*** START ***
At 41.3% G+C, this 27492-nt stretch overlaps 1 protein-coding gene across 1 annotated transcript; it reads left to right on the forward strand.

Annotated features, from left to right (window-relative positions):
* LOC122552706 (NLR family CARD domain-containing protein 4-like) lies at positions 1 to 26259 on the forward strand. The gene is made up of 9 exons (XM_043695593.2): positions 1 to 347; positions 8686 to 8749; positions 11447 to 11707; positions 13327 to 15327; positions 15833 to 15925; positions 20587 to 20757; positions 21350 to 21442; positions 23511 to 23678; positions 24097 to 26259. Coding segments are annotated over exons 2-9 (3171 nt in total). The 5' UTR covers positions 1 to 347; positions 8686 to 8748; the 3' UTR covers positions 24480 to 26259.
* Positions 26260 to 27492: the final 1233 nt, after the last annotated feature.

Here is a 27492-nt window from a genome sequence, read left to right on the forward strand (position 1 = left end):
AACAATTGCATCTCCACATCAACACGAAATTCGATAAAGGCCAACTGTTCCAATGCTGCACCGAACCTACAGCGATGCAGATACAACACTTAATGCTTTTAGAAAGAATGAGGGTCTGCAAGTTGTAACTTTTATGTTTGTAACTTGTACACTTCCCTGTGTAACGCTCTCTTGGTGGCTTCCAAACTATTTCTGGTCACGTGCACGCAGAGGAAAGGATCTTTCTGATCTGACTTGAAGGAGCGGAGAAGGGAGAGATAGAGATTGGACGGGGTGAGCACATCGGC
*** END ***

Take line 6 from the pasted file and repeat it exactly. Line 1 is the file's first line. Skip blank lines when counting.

AACAATTGCATCTCCACATCAACACGAAATTCGATAAAGGCCAACTGTTCCAATGCTGCACCGAACCTACAGCGATGCAGATACAACACTTAATGCTTTTAGAAAGAATGAGGGTCTGCAAGTTGTAACTTTTATGTTTGTAACTTGTACACTTCCCTGTGTAACGCTCTCTTGGTGGCTTCCAAACTATTTCTGGTCACGTGCACGCAGAGGAAAGGATCTTTCTGATCTGACTTGAAGGAGCGGAGAAGGGAGAGATAGAGATTGGACGGGGTGAGCACATCGGC